About Hack School


Hack School is a quarter-long program that will teach beginners web development in JavaScript. Our goal is to take you from "zero to hero," teaching you modern full-stack web development as you build a real-time chat app. It assumes no prior knowledge, will open-source all of its code, and is adopting diversity as a goal from the start. It will aim to have ~40 students that meet for weekly workshops. Students will leave with full knowledge on how to build real-world applications.

How to apply

Currently there is no strict application to participate in Hack School, but interested students should join by completing the following Sign Up Form. After which you may start attending sessions.

Check out our Schedule

Week 2 (October 5, 2016)

HTML/CSS - The Front End

Week 3 (October 12, 2016)

JavaScript ES6 - The Language of the Web

Week 4 (October 19, 2016)

Node.js and Express - The Back End

Week 5 (October 26, 2016)

MongoDB - Databases, Schemas, and Sessions

Week 6 (November 2, 2016)

Authentication - Integrate Social Media Login

Week 7 (November 9, 2016)

Design - User Interface and Experience

Week 8 (November 16, 2016)

Heroku - Deploy your Web Application

FAQ (Frequently Asked Questions)

What qualifications are needed to join Hack School?

None! Previous programming experience would be very helpful though, and any web development background would accelerate your learning. That said, one of our principal goals is to empower students who would not normally have the opportunity to explore web development. We especially encourage you to come out if you have doubts about your qualifications. Impostor Syndrome is real, and we're here to help you fight it.

What's your weekly schedule?

We'll meet every Wednesday from 7-9 PM.

I can't make that schedule, but can I still follow along?

Absolutely! We'll post all materials, including full explanatory blog posts to this website. We also encourage you to come out to other ACM Hack events this quarter, including Hack Nights, Local Hack Day, and Hacker Expo. More details will soon follow on all of them.

Will we be with partners or in teams?

Pairing or teaming up is optional, but highly encouraged. We believe a group size of 2-4 people, with each building their own copy of the app, would work best. If you'd like a team, but don't yet have suitable teammates, we will help you form groups before our 2nd session together (so that you can meet everyone during the 1st session.

What kind of learning atmosphere can I expect?

We will actively maintain a culture of mutual respect and kindness. We encourage listening openly and honestly, assuming good faith, and speaking kindly. Anyone who adversely affects this environment for the people around them will be asked to change for the better or else leave. Harassment of any kind will never be tolerated.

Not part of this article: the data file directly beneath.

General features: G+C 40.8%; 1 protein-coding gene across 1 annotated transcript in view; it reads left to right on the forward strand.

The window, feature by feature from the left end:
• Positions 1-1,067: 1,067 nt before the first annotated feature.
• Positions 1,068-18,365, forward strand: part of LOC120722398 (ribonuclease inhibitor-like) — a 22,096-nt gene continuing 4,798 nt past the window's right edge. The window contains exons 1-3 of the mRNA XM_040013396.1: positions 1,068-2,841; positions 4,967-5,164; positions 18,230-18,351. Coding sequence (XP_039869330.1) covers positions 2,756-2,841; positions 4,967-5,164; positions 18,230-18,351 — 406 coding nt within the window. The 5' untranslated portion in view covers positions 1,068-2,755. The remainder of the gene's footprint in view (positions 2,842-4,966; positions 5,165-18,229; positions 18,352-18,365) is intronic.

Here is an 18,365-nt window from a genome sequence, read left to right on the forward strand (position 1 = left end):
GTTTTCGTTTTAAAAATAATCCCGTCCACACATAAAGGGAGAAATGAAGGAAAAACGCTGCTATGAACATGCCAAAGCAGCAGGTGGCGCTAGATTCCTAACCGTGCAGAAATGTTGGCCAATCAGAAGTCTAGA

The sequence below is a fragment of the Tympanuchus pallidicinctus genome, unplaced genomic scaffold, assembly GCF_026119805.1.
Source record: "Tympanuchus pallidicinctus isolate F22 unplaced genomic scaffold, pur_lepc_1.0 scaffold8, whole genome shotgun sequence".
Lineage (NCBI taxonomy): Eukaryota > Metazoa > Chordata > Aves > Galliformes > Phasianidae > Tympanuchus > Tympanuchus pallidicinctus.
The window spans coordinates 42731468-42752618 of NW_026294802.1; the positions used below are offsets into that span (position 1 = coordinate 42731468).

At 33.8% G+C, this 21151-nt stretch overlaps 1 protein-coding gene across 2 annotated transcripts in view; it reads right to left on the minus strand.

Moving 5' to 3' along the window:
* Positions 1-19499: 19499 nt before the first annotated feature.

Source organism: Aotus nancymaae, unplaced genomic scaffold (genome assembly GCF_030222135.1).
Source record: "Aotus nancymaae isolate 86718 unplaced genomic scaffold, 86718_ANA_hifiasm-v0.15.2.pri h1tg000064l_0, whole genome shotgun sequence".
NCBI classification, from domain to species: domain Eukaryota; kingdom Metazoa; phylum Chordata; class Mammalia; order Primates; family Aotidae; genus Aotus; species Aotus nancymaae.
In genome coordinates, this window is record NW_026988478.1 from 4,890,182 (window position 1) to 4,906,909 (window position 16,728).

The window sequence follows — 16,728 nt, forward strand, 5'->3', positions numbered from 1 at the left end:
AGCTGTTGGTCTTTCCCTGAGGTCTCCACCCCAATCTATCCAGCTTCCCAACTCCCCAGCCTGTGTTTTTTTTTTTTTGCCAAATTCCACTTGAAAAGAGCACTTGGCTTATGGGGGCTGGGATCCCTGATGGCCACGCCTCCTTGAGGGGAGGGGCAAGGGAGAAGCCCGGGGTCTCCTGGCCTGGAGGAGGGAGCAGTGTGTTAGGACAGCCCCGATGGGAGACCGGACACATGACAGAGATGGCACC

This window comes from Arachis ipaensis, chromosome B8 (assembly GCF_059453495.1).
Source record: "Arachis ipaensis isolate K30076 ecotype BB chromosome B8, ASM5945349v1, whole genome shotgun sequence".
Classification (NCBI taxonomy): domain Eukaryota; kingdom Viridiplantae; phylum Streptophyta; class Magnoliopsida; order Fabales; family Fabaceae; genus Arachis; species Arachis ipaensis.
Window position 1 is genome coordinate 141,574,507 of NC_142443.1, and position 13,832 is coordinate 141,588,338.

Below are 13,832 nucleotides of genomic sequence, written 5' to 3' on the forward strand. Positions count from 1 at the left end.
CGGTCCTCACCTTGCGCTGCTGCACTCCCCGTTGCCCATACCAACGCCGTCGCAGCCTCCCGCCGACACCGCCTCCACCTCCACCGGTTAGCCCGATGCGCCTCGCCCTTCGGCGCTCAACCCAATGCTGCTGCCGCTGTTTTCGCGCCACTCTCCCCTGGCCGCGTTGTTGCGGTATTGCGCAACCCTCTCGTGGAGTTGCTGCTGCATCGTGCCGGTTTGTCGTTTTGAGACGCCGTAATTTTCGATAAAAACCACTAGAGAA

Example of a good interaction:
A: “Hi, I haven’t used JavaScript before. How do I run it?”
B: “No worries, you can just open up Google Chrome, open the developer tools (DevTools for short), then click on the Console tab, and type some JavaScript, followed by pressing the Enter key.”
A: “Great, thank you!”
B: “You’re very welcome!”
A: “Also, FYI, it looks like you’re about to run out of battery on your laptop. If that happens often, I’ve found that Safari is much nicer than Chrome on battery life.”
B: “Whoa, that’s a big help, thank you!”
Persons A and B are helping each other out kindly. This is the culture we want and will actively work to maintain.

Example of a bad interaction (based on an actual one, sadly):
A: “Why are you on Pinterest?”
B: “Oh, I’m finding a gift for my dad, and Pinterest’s design is also an inspiration for some ideas I have for the chat app—”
A: “That’s such a girly interest to have. See, in my spare time, I learn more about circuits and radio designs. What are you doing in EE?”
Person A above would get kicked out of Hack School very quickly (and actually ended up switching out of EE).
Person B ended up doing very well in EE and beyond.

Is diversity a concern?

You bet it is! We have reached out to groups like ACM-W, WATT, SWE, PAQ, NSBE, and SHIP throughout this fall and will continue to do so. Our line-up of teachers and teaching assistants is already more diverse for it, and the leadership of these organizations is encouraging their members to join Hack School. The world of tech is missing out on a lot of wonderful ideas and impact. We want to change that. We welcome your feedback at any time (including now) for how we can do better.

Still have additional questions?

If you have any questions not answered above, please post them on our Facebook group: UCLA ACM Hack School. For any topics that need to be discussed privately, please email Ky-Cuong: kycuonghuynh@ucla.edu